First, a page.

How-Tos / 7 February 2018

Pedalboard Talk With Goodwood Audio

If you were there with us at Winter NAMM 2018 in Anaheim you must have noticed a booth right next to ours – guest stars, pedalboard aficionados, and our friends – Goodwood Audio.

Manned by Grant Klassen and Michael (Mikey) Woodward, the Goodwood team have specialized in cables, custom boxes and full custom pedalboard setups, and in 2018 launched a full pedal range and a new range of junction boxes. They’re based in Sydney, Australia, but their knowledge and intricacies have created custom setups for artists worldwide, including Dead Letter Circus, Nigel Hendroff of Hillsong, Jeffrey Kunde of Jesus Culture, and Mateus Asato.

To call them experts will be a massive understatement – the boys know their way around any pedalboard setup, and they’ve got you some awesome advice for your own rig.


You’re looking at an empty pedalboard. What do you reach for first?

Mikey: Usually what I do is start with the power. An angled board is easier because there’s more flexibility underneath. For a flat board, setting power up on top already takes up some space. But you have to have power, so we start with that.

And then I look at junction boxes, and typically the input junctions are gonna be on the right-hand side, as close to the performer as possible, and they might want their output junction on the same side or top left, depending on what the stage flow might look like.

Grant: And the reason for bottom right – right-handed guitar player, cable comes out of the bottom right of the guitar, goes to the right of the pedalboard. If they’re a left-handed guitar player, you’d want it on the bottom left of the pedalboard so it’s not crossing in front of them when they play.

Mikey: So I do power supply, which can move, but I’ve put it on so space is taken up. Junction boxes typically don’t move too much, and then from there, I’d go with the switcher front and center. Then volume pedal, expression pedal, tap tempo pedal that needs really easy access. For a left volume tapping person, it’s on the left, and vice versa. That sets up the perimeter of the board, and with the space that is left, I start putting everything else in. Typically what I’d do with a looping setup is have pedals on the board in the order that they appear, and that means having shorter cables and lesser crisscrosses of cables. Having shorter cables will be better for sound, plus it’s lighter and easier to troubleshoot, rather than having a rat’s nest going on; that’s a nightmare, so we try to keep things as neat and straight as possible.

Do you have a general rule of thumb when deciding on the order of your signal chain?

Grant: There are endless opinions on this. There is no monopoly on the right or the best way to run your signal chain. There is a general rule of thumb and this was proved very true with a guy named Luke Palmer from Dead Letter Circus. He runs his whole board – reverbs, delays, overdrive all that – but at the very end of his chain, he puts a tremolo pedal. I was shocked, I’d never heard of that before; it’s not conventional, but he gets super crisp and really tight tremolo. It’s a brilliant idea, but not conventional; it “breaks the rule”. So there aren’t any right or wrongs; at the end of the day it depends on what the musician likes, what they have found works for them, and after that, you can follow any convention you want or don’t want.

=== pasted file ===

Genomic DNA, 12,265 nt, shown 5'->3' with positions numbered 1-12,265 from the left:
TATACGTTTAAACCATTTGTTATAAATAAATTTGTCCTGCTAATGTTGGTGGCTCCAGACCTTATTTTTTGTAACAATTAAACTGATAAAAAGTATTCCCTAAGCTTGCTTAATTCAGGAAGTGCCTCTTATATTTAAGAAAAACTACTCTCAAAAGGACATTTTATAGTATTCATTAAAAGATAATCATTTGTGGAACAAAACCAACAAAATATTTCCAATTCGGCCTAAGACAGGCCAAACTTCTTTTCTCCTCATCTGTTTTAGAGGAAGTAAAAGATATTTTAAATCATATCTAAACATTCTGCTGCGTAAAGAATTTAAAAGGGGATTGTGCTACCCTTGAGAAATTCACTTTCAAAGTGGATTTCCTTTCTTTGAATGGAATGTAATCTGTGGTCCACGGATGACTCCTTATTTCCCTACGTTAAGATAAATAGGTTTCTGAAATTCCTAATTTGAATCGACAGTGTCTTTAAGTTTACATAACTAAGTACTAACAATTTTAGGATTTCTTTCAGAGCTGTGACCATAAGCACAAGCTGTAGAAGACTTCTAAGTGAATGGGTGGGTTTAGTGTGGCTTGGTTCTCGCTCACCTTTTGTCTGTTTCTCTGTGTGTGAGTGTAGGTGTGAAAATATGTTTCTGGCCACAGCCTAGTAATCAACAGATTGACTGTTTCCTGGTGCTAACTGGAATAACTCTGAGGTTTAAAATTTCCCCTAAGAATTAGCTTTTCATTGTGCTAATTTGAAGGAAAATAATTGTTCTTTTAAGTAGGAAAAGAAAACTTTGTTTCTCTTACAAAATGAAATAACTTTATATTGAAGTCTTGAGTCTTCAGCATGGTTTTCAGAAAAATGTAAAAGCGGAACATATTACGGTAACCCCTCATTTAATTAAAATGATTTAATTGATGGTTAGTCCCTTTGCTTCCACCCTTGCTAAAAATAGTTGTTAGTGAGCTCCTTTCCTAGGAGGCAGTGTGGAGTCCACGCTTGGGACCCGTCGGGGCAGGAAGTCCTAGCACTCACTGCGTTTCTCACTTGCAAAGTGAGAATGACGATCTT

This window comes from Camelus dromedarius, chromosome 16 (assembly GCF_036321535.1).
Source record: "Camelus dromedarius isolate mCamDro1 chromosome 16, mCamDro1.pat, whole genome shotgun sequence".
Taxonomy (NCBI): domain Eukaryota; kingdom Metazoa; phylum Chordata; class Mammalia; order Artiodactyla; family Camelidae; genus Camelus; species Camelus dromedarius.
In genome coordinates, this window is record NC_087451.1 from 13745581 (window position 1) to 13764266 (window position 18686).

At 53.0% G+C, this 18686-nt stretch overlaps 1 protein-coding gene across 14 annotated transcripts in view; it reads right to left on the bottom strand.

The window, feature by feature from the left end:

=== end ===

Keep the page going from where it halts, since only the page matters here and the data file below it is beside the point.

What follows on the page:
Mikey: One thing about boost pedals and gain structure and overdrive; if you boost into an overdrive, you’ll get more value, but you’ll also get more gain or saturation; it’s just the same as pushing the front end of the amp. If you put the boost pedal after the overdrive, you’ll get a bigger jump in volume with the same saturation from that pedal. You may get extra saturation from the front of your amp but boost before overdrive = some volume change and more gain. Boost after overdrive = a lot more volume, quite possibly less gain.

The same concept can be said if you’re just using an amp; boost into an amp gives you more gain, boosts in the effects loop of an amp, which is post pre-amp, is going to give you a volume increase which is good for a solo.

Grant: People often ask ‘what order should I put my overdrives in’. Generally speaking, your overdrive sound will sound most like your last overdrive that is turned on. So if you love your Boss OD-1, and you just can’t get enough of it, put it towards the end of your chain.

If you love the Sick As, put it closer to the end of your chain, or at least start there. But if you don’t stack overdrives, it’s not that big a deal what order they’re in. If you stack overdrives and turn on both OD-1 and OD-2, you’ll sound most like OD-2.

Mikey: It’s the same with delay and reverb; reverb into delay can sound awesome, but everyone does delay into reverb nicely.

Grant: Same with volume pedals. If you put your volume pedals in the beginning of the chain and into your overdrives, you’re going to get more gain and volume as you turn it up.

Mikey: And tuners as close to the beginning as possible. And buffers aren’t bad!

Grant: Don’t be bogged down by rules. Break them and see what you like!


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